“I am a white, privileged female who draws extensively from Black culture every single day of my life — from the music I listen to and the clothes I wear to the slang I use and the people I identify with. I am far from alone in that reality; in fact, many of you reading this probably meet the same criteria,” she continued, in reference to her white peers.


Culture is fluid; there is no one definition for culture because by definition culture is all-encompassing, which is why culture is Black because Black people are everything and the liberation of Black people is interconnected to the liberation of all people.


“By centering Black people in the creation of new policies, systems, and institutions — in the pursuit of economic liberation for all — we can and must reject the ideology grounded in white supremacy and anti-blackness, shift narratives to reinvigorate our shared imagination, and disrupt the imbalance of power in our society.” — Insight Center for Community Economic Development


The rise of Black political power was inevitable, but Black people taking ownership of their cultural capital comes with a responsibility to strategically capitalize on this power because the movement of Black people is more than a series of moments; all exertions of Black people directly affect total equity. 


Chart-topping rapper, Da Baby, was ridiculed in the limelight following his very public and egregious attack on people living with HIV and AIDs, which he relayed on stage during his performance at Rolling Loud music festival (Aug. 2021).


Da Baby performing at Rolling Loud music festival in Miami (Aug. 2021). (Photo: Billboard)


According to MSNBC, the rapper’s words were slut-shaming and dangerous because he perpetuated a toxic narrative that people should be still discriminated against for having HIV and AIDS, a documented disease that has tormented the Black LGBTQIA community since it was intially discovered in the United States in 1981. 


In this moment this rapper neglected his responsibility to the people because studies show that half of the Black men who have sex with men will be diagnosed with HIV in their lifetime, reported the Center for Disease Control and Prevention.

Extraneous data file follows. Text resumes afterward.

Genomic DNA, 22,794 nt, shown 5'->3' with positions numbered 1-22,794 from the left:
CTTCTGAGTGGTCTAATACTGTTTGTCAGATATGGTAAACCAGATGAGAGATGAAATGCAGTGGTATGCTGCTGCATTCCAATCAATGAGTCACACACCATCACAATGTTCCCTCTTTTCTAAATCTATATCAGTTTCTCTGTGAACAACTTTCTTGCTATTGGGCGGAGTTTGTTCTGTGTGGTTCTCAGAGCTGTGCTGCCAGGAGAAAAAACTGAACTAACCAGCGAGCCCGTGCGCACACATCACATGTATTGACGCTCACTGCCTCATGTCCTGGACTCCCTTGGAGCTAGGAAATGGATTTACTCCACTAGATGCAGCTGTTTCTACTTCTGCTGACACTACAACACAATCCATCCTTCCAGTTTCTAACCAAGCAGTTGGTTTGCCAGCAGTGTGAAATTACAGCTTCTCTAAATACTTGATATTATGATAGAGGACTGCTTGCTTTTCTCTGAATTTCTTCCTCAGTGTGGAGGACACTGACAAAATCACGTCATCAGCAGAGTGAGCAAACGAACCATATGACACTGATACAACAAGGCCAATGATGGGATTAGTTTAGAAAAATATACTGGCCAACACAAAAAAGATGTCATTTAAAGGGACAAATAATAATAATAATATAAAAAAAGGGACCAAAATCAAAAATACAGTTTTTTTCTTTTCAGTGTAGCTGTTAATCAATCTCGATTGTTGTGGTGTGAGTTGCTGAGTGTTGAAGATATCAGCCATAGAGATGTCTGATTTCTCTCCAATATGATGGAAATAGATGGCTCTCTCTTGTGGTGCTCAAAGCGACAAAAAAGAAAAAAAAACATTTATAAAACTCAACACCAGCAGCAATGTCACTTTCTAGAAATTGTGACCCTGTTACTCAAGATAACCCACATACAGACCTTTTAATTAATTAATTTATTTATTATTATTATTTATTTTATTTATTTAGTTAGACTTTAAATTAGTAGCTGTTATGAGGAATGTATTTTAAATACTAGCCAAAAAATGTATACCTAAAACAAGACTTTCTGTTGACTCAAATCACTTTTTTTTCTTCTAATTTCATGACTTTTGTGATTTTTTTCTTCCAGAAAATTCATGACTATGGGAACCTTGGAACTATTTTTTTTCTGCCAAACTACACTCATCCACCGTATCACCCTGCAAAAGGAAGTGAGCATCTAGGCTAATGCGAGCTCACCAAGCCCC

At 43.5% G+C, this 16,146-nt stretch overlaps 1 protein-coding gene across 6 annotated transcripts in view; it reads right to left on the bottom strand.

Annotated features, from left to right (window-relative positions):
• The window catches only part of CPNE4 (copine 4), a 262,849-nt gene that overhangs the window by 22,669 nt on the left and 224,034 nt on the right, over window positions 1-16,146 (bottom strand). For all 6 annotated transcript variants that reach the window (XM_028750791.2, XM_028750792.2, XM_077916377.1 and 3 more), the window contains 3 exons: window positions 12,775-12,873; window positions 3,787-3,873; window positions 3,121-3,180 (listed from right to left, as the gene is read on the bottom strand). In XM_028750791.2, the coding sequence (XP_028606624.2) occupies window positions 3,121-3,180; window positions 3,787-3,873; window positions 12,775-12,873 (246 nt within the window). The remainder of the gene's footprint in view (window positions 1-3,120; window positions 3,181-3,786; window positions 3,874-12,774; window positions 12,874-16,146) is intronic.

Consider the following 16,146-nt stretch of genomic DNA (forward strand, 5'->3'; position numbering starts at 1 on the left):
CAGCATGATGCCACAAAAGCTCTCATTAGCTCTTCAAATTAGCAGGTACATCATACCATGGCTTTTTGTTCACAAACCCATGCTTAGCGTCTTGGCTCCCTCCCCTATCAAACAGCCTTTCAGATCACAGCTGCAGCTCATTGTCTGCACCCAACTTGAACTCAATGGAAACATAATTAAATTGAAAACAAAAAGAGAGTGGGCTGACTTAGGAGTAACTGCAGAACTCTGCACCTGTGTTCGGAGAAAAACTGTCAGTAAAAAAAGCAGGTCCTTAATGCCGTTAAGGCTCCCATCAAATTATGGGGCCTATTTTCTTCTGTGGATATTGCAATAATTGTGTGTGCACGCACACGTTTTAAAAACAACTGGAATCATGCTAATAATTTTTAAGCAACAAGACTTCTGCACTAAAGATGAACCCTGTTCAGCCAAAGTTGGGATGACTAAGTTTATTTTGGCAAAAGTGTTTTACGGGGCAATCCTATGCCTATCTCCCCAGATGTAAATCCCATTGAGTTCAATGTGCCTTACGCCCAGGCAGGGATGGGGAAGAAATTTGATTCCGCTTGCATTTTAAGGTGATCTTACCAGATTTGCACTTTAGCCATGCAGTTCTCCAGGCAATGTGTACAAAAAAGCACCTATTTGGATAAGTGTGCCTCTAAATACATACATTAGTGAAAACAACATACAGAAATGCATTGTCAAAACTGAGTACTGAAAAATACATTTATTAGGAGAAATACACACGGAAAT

“Honestly, while I am still not over his words, I do see a road to salvation for him… It’s a road that will require him to not just continue to acknowledge how he failed here, but to show a real commitment to doing better. That would involve becoming a positive tool in the fight to end HIV/AIDS around the world,” wrote Zach Stafford, for MSNBC.


Da Baby eventually met with several LGBTQIA-based HIV health and prevention-related organizations to apologize in person and become more educated. This is a demonstration of the growth needed throughout the Black community because lapses in advocacy and agency are detrimental to community health.


To culture responsibly requires clarity. Black people have the mic and control the cadence, therefore Black individuals must continue to become educated and discern what narratives and actions will move us forward. Not everyone is charged with the ability to create space, but everyone has the ability to not get in the way. 


As the saying goes, what is for you is for you, however, how you receive what is for you is also important. Black mental health is a key component to edifying how Black people move culture. If it is not tearing anyone down then that is a great place to start, and once the art of empowerment is sustained the foundation of Black collectivism will be more solid, and it is from this place of health Black people can continue to build. 


In 2017 during an interview on Tidal, Jay-Z said, “We are culture. Nothing moves without us — we just continue to give it away,” and by “we,” the hip-hop legend was referring to Black people. 



“Everyone can participate… but the nature of our relationship has to change,” he continued, as he elaborated on why he supported Lavar Ball’s newly founded efforts to build a Black-owned brand and start their sneaker line (Big Baller Brand).


Supporting Black businesses and allocating dollars to Black communities is one step; other steps include healing, creating space for other Black people to heal, and creating space for freedom of Black expression. Blackness is not a monolith; the Black community is not singluar nor binary, and therefore community growth means protecting and supporting Blackness in all its forms; Black people being culture means we are responsible for us all. 


We’re all we’ve got. 

About Author

Shayler Richmond Barnes Jr.
A cultural strategist dedicated to true and authentic storytelling; he explores personal and interpersonal connections — focused on marginalized identities to advance social and economic equity and build strong communities.